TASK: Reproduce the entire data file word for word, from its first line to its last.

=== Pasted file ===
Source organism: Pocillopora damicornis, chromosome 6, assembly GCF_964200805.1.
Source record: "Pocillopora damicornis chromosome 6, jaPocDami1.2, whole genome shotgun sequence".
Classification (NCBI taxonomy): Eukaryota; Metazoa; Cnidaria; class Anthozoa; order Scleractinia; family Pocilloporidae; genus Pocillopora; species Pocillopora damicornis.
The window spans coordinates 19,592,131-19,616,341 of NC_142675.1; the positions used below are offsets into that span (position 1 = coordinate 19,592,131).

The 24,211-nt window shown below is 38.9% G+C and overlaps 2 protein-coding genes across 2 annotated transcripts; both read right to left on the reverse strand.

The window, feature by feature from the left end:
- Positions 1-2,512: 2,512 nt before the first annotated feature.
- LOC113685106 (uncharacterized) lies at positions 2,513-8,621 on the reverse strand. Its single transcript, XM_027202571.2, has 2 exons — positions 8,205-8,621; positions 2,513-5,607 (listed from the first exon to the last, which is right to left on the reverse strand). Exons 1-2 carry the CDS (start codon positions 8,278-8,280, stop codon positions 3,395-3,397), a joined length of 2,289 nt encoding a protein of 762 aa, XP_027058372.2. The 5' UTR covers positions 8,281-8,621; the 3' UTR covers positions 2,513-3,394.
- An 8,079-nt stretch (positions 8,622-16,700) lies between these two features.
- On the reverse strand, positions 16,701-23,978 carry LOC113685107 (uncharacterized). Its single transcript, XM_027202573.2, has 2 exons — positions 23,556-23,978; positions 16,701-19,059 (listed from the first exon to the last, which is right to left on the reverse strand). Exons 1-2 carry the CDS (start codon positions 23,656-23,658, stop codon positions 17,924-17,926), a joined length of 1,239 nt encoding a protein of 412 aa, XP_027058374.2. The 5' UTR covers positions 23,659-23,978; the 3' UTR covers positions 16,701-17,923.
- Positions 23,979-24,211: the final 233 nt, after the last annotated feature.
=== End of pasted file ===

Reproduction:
Source organism: Pocillopora damicornis, chromosome 6, assembly GCF_964200805.1.
Source record: "Pocillopora damicornis chromosome 6, jaPocDami1.2, whole genome shotgun sequence".
Classification (NCBI taxonomy): Eukaryota; Metazoa; Cnidaria; class Anthozoa; order Scleractinia; family Pocilloporidae; genus Pocillopora; species Pocillopora damicornis.
The window spans coordinates 19,592,131-19,616,341 of NC_142675.1; the positions used below are offsets into that span (position 1 = coordinate 19,592,131).

The 24,211-nt window shown below is 38.9% G+C and overlaps 2 protein-coding genes across 2 annotated transcripts; both read right to left on the reverse strand.

The window, feature by feature from the left end:
- Positions 1-2,512: 2,512 nt before the first annotated feature.
- LOC113685106 (uncharacterized) lies at positions 2,513-8,621 on the reverse strand. Its single transcript, XM_027202571.2, has 2 exons — positions 8,205-8,621; positions 2,513-5,607 (listed from the first exon to the last, which is right to left on the reverse strand). Exons 1-2 carry the CDS (start codon positions 8,278-8,280, stop codon positions 3,395-3,397), a joined length of 2,289 nt encoding a protein of 762 aa, XP_027058372.2. The 5' UTR covers positions 8,281-8,621; the 3' UTR covers positions 2,513-3,394.
- An 8,079-nt stretch (positions 8,622-16,700) lies between these two features.
- On the reverse strand, positions 16,701-23,978 carry LOC113685107 (uncharacterized). Its single transcript, XM_027202573.2, has 2 exons — positions 23,556-23,978; positions 16,701-19,059 (listed from the first exon to the last, which is right to left on the reverse strand). Exons 1-2 carry the CDS (start codon positions 23,656-23,658, stop codon positions 17,924-17,926), a joined length of 1,239 nt encoding a protein of 412 aa, XP_027058374.2. The 5' UTR covers positions 23,659-23,978; the 3' UTR covers positions 16,701-17,923.
- Positions 23,979-24,211: the final 233 nt, after the last annotated feature.